Hockey comes back to Heights


Kate Rockwell

Matthew Rockwell (9) is the only CHHS athlete apart of the Irondale-St. Anthony cooperative hockey program. Here, he looks to pass during a game against Woodbury.

Hockey: it’s one of the most beloved sports in Minnesota. Today, the state is dominated by big schools like Edina and Minnetonka, but at one time Columbia Heights had a stellar varsity team. Nostalgic fans of Hylander athletics will be happy to hear that the hockey program is being revived, with a little help from a few neighbors.

The defining moment of Columbia Heights’ hockey program came in 1983 when the boys’ team made an improbable run to the state semifinals; the Star Tribune reported on Heights defeating Cloquet and Edina before losing to Burnsville. However, instead of gaining momentum, the program died out, and the Hylanders never made it back to the state tournament. Both the boys’ and girls’ CHHS hockey teams then merged with Fridley and Brooklyn Center in 2001; that group was subsequently incorporated into Park Center to form the now-defunct North Metro program. But times have changed. Suburban and private school programs now dominate Minnesota’s hockey scene, leaving metro-area teams to fend for themselves.

CHHS math teacher Mr. Dan Shuck has seen the struggle of forming a single high school hockey team firsthand. Shuck started coaching the Columbia Heights girls’ program in 1999, and continued to do so throughout the team’s different incarnations. As the program shrunk and metro teams merged, Shuck continued to coach Hylander hockey players until 2012, when he joined the coaching staff for Champlin Park-Coon Rapids girls’ hockeytwo schools with a combined total of almost 5000 students but still have to combine programs to form a team.

“Changing demographics have made things very difficult to form a single hockey team,” Shuck said. “It isn’t a sport that you can start in 9th grade. Development has to start younger.”

This year, CHHS will group with Fridley, St. Anthony Village and host Irondale to form a cooperative boys’ hockey program. The team, technically named Irondale-St. Anthony, will compete in the Suburban East Conference alongside the likes of Cretin-Derham Hall, Mounds View, Roseville and more. Games will be played at the National Sports Center in Blaine, just a couple of miles up Central Avenue. Practices are scheduled to accommodate Irondale students since Irondale is the lead program. 

As for the team itself, 24 Irondale hockey players, seven St. Anthony players and just two Fridley players comprise the majority of the 34-man roster. That leaves CHHS freshman Matthew Rockwell as the only representative of the blue and gold. However, Rockwell isn’t feeling the pressure.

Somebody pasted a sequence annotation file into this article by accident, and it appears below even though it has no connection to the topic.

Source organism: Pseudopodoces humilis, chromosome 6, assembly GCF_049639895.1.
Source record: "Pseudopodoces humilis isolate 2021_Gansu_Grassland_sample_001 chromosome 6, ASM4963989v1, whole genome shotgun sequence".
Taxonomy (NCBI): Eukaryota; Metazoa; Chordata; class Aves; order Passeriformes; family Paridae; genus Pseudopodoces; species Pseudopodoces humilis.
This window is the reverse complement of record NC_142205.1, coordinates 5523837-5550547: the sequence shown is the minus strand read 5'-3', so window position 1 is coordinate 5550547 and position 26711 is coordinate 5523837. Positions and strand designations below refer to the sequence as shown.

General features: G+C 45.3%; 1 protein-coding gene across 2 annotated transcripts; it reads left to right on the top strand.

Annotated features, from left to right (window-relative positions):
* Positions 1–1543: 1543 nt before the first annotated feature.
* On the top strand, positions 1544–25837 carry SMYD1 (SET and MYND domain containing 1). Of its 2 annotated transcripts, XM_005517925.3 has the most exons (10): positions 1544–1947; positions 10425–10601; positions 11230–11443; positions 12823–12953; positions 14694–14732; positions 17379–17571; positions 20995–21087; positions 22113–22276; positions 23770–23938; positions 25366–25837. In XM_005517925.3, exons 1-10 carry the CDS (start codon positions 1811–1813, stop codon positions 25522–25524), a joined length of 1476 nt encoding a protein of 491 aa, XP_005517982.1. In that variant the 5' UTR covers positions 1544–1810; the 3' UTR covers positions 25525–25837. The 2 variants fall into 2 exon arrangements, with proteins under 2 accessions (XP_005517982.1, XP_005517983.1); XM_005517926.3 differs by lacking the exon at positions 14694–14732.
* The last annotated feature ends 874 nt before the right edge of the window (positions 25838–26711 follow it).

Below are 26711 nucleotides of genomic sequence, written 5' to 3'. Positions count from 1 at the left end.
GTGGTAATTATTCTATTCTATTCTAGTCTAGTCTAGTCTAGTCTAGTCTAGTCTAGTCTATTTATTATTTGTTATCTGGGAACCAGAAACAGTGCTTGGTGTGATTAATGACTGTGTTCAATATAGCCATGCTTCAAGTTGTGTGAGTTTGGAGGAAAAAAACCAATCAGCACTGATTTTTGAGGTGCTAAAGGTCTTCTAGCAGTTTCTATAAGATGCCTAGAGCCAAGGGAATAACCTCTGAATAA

“Once you put on the Irondale jersey, you’re all playing for Irondale. There’s so many people from different schools, and it benefits the overall team chemistry,” Rockwell said. “It’s kind of like, ‘Oh, you’re from Irondale? Cool. Let’s go play.’”

Rockwell has played hockey for 11 years. His love for the sport was built early on, and it’s the reason he got into hockey.

“A couple of my neighbors were hockey players. I would go and shoot pucks with them every so often,” Rockwell said. “They got me interested in the sport.”

As a young player, Rockwell joined the North Metro Youth Hockey Association before spending four years playing for the Minnesota Made Hockey Club in Edina. Last year, Rockwell played for the Sioux Falls Power, a Tier 1 hockey program with the goal of sending players to the top amateur, collegiate and professional levels.

Rockwell has been a defensemen throughout his career, and he will continue to be for the Irondale-St. Anthony team. He will receive playing time at the junior-varsity and varsity levels, something that will benefit him as he looks to gain more experience.
“Matthew is a very good skater. [He] passes and shoots the puck very well,” Irondale-St. Anthony boys’ hockey coach Mr. Jerry Hayes said. “We are very excited for his future in our program,”

While Rockwell is the only current hockey player at CHHS, numerous teachers, administrators and community members have ties to the “State of Hockey” CHHS band teacher Ms. Caitlin Storm played college hockey at the University of Concordia-Moorhead. CHPS Activities Director Mr. Jake Henderson and Technology Education teacher Mr. Matt Townsend both played high school hockey. Even former mayor Gary Peterson has connections to Hylander hockey: two of his sons played on the 1983 state tournament team. 

Irondale-St. Anthony has had mixed results. At the beginning of the season the team was thrashed 10-1 by White Bear Lake, but they rebounded to beat Coon Rapids 4-3 in overtime. Hayes remains optimistic about growing the program and loves seeing players interact with teammates from other schools.

“I think the more opportunities we can give players to play, the better we all are,” Hayes said. “I don’t care where they come from as long as they want to be a part of our program.”

While it may not be the pure Hylander hockey of the 1980s, the return of the sport to CHHS gives students like Rockwell a chance to play. Time will tell if the program will stick around, but early indications show that the revival is a win for the history book.